I’m starting to wonder if Sen. Jay Rockefeller is still a Friend of Coal, because he hasn’t yet issued a news release blasting EPA for all of this …

Missing from the bluster from other political leaders are some crucial facts. Among them:

— As we pointed out in our Gazette story,  these plants had already been targeted by AEP for closure between 2017 and 2020. The plan announced in response to EPA’s regulatory proposal would have simply moved up those timelines, to Dec. 31, 2014. And, as reported in the Columbus Dispatch, at least two of these plants had already been selected for very limited use by the utility:

Pat Hemlepp, an AEP spokesman, said the national recession lowered demand for electricity, making the generators too expensive to run year-round.

The company wouldn’t say how much it expects to save. Hemlepp said the company will try to shift affected plant workers to jobs that other employees left when AEP offered early-retirement buyouts in April.

— These are hardly new rules.  Congress mandated them in 1990, and utilities have known about them — and have been fighting them — for many years since then.

— As Grist pointed out, AEP actually entered into a consent decree in 2007 with EPA and others, promising reductions in emissions from the plants named in last week’s announcement by the utility. And, as the Center for American Progress pointed out, AEP had planned to close one plant in Mason County long before EPA made its regulatory proposal public. The center noted:

The plants on the AEP chopping block are large emitters of toxic air pollution. For instance, in 2009, the Welsh Plant in Pittsburg, Texas emitted 462 pounds of mercury, according to the 2009 Toxic Release Inventory program run by EPA. (see attached spreadsheet for links to all TRI power plant data) This level is second only to the 53-year-old Kammer Plant in Moundsville, West Virginia, which during the same year spewed 364 pounds of mercury. This heavy metal causes severe developmental disabilities, deafness, and blindness in cases of prenatal and infant exposure. The chemical can lower fertility rates and raise chances of heart disease in adults.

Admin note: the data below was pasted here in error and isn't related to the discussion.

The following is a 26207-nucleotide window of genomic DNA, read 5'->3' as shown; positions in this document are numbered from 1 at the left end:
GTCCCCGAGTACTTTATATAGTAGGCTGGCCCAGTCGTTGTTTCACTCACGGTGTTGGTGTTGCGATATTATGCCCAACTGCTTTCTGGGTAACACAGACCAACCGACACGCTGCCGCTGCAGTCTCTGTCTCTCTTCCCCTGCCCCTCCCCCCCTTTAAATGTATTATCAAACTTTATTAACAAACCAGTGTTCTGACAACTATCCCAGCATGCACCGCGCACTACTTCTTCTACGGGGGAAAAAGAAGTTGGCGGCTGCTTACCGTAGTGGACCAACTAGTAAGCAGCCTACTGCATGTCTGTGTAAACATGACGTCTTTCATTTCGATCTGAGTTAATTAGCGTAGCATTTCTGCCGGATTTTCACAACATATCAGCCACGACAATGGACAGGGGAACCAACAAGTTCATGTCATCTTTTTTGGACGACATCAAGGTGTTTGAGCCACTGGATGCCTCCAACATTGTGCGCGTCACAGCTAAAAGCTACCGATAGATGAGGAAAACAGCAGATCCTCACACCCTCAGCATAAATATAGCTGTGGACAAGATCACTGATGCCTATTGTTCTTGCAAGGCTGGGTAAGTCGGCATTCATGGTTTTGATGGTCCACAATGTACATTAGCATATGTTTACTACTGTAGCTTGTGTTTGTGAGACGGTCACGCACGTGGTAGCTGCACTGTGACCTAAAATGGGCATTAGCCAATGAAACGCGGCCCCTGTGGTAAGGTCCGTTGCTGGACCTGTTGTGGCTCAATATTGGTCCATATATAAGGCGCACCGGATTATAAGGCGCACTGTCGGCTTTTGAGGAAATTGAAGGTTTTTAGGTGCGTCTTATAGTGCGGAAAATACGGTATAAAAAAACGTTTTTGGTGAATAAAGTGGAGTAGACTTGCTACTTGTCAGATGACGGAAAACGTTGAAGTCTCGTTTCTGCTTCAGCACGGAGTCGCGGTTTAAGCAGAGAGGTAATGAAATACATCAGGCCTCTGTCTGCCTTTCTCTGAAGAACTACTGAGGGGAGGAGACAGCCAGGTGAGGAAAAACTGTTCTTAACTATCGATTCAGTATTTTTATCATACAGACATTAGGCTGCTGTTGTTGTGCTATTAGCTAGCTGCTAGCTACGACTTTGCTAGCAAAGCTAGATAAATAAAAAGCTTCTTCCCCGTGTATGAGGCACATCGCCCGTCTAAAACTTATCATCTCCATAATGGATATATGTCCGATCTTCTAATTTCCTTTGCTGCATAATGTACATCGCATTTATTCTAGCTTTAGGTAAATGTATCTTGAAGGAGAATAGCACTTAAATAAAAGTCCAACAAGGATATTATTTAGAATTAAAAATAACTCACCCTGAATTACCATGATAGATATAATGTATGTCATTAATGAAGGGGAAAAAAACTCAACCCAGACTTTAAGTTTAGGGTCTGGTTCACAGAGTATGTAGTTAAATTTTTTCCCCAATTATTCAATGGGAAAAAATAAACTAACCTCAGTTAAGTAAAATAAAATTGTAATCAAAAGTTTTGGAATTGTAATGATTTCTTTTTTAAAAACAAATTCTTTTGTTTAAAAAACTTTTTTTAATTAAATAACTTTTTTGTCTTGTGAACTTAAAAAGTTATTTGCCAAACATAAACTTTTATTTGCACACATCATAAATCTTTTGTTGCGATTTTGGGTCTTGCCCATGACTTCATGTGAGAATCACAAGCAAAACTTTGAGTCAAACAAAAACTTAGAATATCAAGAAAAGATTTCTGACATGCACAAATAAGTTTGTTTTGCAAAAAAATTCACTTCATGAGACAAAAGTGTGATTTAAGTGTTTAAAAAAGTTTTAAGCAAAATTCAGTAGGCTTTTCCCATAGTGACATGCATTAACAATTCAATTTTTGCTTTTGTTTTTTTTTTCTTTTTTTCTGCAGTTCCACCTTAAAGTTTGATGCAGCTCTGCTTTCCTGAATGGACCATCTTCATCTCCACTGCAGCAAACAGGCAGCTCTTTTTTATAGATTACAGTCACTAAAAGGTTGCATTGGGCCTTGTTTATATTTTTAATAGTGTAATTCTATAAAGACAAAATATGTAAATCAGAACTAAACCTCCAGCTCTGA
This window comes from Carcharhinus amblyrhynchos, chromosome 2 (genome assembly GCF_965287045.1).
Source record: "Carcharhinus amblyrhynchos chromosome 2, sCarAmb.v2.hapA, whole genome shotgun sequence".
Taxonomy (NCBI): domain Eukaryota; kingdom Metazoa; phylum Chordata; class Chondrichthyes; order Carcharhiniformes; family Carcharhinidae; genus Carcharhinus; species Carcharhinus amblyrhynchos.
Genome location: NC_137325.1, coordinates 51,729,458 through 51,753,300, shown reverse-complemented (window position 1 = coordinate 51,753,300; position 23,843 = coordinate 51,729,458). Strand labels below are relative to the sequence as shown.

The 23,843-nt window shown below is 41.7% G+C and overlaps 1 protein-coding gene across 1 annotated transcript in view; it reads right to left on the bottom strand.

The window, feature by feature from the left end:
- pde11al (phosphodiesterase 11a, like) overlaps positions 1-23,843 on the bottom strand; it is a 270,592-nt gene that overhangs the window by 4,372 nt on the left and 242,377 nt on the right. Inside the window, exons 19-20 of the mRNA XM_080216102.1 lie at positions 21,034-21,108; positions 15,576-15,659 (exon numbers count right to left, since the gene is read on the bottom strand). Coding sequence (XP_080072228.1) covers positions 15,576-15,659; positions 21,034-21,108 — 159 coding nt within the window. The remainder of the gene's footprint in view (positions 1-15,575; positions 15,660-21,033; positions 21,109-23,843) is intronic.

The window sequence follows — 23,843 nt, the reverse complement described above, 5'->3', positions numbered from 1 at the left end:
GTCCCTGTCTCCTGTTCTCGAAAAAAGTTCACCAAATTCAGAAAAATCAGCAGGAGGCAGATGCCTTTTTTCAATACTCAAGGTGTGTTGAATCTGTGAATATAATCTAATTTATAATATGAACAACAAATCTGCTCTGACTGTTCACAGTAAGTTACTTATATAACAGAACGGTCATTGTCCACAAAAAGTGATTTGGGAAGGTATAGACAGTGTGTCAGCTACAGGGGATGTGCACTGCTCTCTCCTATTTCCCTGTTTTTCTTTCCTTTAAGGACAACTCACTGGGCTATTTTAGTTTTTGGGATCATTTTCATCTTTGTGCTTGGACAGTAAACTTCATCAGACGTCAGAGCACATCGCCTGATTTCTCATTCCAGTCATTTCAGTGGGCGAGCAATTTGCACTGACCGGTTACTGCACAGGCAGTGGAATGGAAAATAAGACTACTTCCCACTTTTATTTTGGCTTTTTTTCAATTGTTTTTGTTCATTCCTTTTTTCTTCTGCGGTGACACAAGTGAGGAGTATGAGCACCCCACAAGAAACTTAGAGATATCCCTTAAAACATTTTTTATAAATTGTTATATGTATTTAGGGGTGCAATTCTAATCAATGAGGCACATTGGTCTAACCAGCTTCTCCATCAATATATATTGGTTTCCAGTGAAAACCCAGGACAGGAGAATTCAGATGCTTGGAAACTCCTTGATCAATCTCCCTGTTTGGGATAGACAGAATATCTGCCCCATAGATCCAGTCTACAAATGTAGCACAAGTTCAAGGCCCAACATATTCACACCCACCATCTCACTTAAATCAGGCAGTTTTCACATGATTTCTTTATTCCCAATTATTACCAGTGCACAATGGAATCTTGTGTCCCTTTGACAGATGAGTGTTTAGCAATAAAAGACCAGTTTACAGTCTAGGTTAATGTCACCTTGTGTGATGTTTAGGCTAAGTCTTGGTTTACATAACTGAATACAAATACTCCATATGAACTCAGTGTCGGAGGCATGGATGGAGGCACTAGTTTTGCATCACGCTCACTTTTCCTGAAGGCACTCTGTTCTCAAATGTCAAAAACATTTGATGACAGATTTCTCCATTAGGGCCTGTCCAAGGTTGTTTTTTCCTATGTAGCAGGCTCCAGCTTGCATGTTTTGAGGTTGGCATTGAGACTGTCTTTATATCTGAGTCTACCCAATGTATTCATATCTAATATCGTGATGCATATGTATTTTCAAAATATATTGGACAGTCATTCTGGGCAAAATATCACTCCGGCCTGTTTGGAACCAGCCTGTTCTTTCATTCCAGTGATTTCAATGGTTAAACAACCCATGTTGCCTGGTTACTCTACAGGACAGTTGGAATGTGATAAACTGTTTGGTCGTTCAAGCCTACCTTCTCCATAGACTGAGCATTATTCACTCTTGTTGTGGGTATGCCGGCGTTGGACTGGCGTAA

— And, as our story pointed out, AEP’s public relations people were backing off their press release a bit in the wake of all of the noise made by politicians:

“These units are already slated for retirement anyway, so we don’t want to overstate this,” said Jeri Matheney, a spokeswoman for AEP’s Appalachian Power subsidiary in Charleston.

And while about 240 jobs could be lost at the three West Virginia plants, Matheney said many of the employees in those posts could take retirement before 2014 or be transferred to other positions within AEP. Currently, 62 people work at the Kanawha River Plant, 120 at Phillip Sporn and 60 at Kammer, Matheney said.

But then again, could American Electric Power CEO Michael Morris  not have expected exactly the sort of reaction his company’s press release got from political leaders and the press in this region? Or does Morris simply want to have it both ways … he can issue a press release that helps beat the drum against EPA, and at the same time brag in his company’s corporate reports about how closing down again coal-fired generation will help AEP be a leader in dealing with global warming.